An Association for All: 20 Years of NATO

    The National Association of Tobacco Outlets celebrates its 20th anniversary and makes its case for why every tobacco retailer should be a member.

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    How NATO goes about completing its work has also changed slightly over the years. NATO has used technology to customize its grassroots advocacy program, allowing retail members to send a letter to all of the state and federal lawmakers that represent the legislative districts where its members’ stores are located with just a few clicks of a button. This has allowed retailers to easily and very quickly voice their opinions with lawmakers. In addition, NATO has embraced the use of social media to push out news, updates and information to its members as well as the general public. These updates, typically about proposed ordinances, are used to urge businesses to speak out against legislation that could impose restrictions on legal tobacco products.

    Strength in Numbers
    NATO has accomplished much on the behalf of tobacco retailers over the course of 20 years, but it’s the organization’s focus on togetherness that often gets overlooked. Since those early conversations before the association officially launched in 2001, the primary vision that brought NATO’s mission into focus was the desire to create an organization that brought the entire industry together. NATO, it was decided early on, would be a collection of voices and individuals that would work together to protect and preserve the right to sell and purchase legal tobacco products anywhere in the U.S. “That vision has been achieved based on the growth and size of NATO. Moreover, working with retailers, wholesalers and manufacturers has allowed NATO to be the premier tobacco-related trade association in the country,” proclaims Briant.

    Since launching in 2001, NATO has formed a close working relationship with a number of state and national trade groups to help it respond to local and state legislative issues. Out of these relationships, NATO formed the National Response Network (NRN) over two years ago, which comprises more than 70 state and national trade organizations. Through the NRN, NATO sends alerts on local tobacco ordinances to trade associations in the state where a local ordinance is proposed along with key talking points and other information about the ordinance. The state association will then send information on to any of its members with stores in the locality where tobacco regulations are being considered for the purpose of making it easier for retailers to become active and oppose any potentially harmful local anti-tobacco ordinances.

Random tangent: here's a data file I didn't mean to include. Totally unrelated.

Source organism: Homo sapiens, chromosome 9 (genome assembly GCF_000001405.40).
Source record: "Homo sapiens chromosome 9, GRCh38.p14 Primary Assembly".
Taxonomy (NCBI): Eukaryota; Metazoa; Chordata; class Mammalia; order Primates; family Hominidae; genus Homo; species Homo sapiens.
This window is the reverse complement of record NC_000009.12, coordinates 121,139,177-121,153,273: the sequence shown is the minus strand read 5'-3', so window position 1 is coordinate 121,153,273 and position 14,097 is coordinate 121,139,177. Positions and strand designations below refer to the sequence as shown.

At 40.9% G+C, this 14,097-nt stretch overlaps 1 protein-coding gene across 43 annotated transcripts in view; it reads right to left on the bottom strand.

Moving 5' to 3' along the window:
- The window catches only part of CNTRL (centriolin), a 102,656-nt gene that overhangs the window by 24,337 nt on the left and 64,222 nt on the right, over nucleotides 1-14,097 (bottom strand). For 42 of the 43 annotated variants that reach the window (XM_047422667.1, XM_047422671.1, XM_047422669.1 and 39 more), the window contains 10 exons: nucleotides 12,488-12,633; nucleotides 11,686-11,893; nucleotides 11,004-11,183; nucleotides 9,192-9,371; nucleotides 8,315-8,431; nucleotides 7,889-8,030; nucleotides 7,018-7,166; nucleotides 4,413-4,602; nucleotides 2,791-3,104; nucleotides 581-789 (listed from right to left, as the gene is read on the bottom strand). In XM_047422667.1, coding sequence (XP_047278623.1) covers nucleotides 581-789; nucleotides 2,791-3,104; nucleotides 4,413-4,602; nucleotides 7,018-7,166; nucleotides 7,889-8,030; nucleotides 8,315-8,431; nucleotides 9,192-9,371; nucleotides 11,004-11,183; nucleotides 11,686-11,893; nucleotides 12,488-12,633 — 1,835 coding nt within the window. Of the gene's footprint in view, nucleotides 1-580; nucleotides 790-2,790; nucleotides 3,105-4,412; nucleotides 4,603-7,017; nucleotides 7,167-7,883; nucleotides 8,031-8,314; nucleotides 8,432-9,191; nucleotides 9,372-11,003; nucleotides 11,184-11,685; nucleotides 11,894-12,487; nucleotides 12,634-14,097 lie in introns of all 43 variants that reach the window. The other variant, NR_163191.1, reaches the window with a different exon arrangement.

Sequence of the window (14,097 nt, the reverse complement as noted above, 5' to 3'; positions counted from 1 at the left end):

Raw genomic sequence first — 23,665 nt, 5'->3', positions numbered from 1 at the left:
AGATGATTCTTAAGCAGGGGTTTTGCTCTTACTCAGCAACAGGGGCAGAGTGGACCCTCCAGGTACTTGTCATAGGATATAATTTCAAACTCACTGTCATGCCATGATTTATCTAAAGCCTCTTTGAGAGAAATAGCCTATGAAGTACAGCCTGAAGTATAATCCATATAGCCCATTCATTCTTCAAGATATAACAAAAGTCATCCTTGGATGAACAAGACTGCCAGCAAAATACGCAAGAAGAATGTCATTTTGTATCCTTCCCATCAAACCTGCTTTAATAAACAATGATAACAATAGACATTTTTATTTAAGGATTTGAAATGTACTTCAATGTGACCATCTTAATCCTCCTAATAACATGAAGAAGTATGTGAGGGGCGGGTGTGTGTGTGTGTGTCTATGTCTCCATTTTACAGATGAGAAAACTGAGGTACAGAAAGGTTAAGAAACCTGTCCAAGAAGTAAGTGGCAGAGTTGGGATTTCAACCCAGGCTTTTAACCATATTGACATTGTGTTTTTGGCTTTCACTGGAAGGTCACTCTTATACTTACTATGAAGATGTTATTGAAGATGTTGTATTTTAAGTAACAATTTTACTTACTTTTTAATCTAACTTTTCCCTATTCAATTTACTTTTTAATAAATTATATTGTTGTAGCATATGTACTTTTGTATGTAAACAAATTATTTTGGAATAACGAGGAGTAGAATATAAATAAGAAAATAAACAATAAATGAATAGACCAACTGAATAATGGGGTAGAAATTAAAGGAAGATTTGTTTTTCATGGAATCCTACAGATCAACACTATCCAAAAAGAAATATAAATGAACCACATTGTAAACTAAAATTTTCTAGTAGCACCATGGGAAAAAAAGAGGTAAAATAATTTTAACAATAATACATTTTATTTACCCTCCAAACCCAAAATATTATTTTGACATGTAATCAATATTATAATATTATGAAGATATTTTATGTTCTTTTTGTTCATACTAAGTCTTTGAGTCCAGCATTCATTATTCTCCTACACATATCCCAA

Trade associations are not the only ones that NATO wants to see involved in its work. Retailers and manufacturers of tobacco products are also encouraged to join NATO. The information that the association shares with its members and the actions it takes on behalf of tobacco retailers and manufacturers stem from an engaged membership. With new regulations being introduced each year and impacting tobacco products’ ability to be sold and enjoyed freely in the U.S., there’s no better time than the present for retailers to get involved and become members of NATO.

    “NATO is the only national trade association that expends all of its resources on tobacco-related issues that impact retailers,” says Briant. “The expertise of NATO is second to none on tobacco legislation and FDA regulations. Retailers need to belong to NATO so they can be educated about local, state and federal issues and then become engaged on the issue by communicating with lawmakers and testifying at hearings.”

    By becoming a member of NATO, retailers are provided all of the information and tools needed to communicate with lawmakers. Briant stresses the importance of retailers communicating with their local and state lawmakers and doing the work of educating them on the impact of proposed tobacco restrictions. “The advocates who are proposing these restrictions are influencing lawmakers on these issues, and it is incumbent on retailers to provide lawmakers with factual information to make an informed decision,” adds Briant.

    Retailers can become better advocates by attending public hearings that involve a proposed local ordinance or state bill that would have negative consequences for their stores and businesses. One positive change brought on by the COVID-19 pandemic is the rise of virtual meetings, allowing for retailers to engage with lawmakers from the safety and comfort of their stores and homes as they speak out against unreasonable and unfair restrictions. It’s one of Briant’s and NATO’s ongoing hopes that elected officials begin to understand the important roles that tobacco retailers have in local economies and the burden that unreasonable taxes and restrictive regulations have on those businesses. That desire is driving much of NATO’s work today, as it has for the past 20 years, and as it will for the years to come.

    This story first appeared in the March/April 2021 issue of Tobacco Business magazine. Members of the tobacco industry are eligible for a complimentary subscription to our magazine. Click here for details.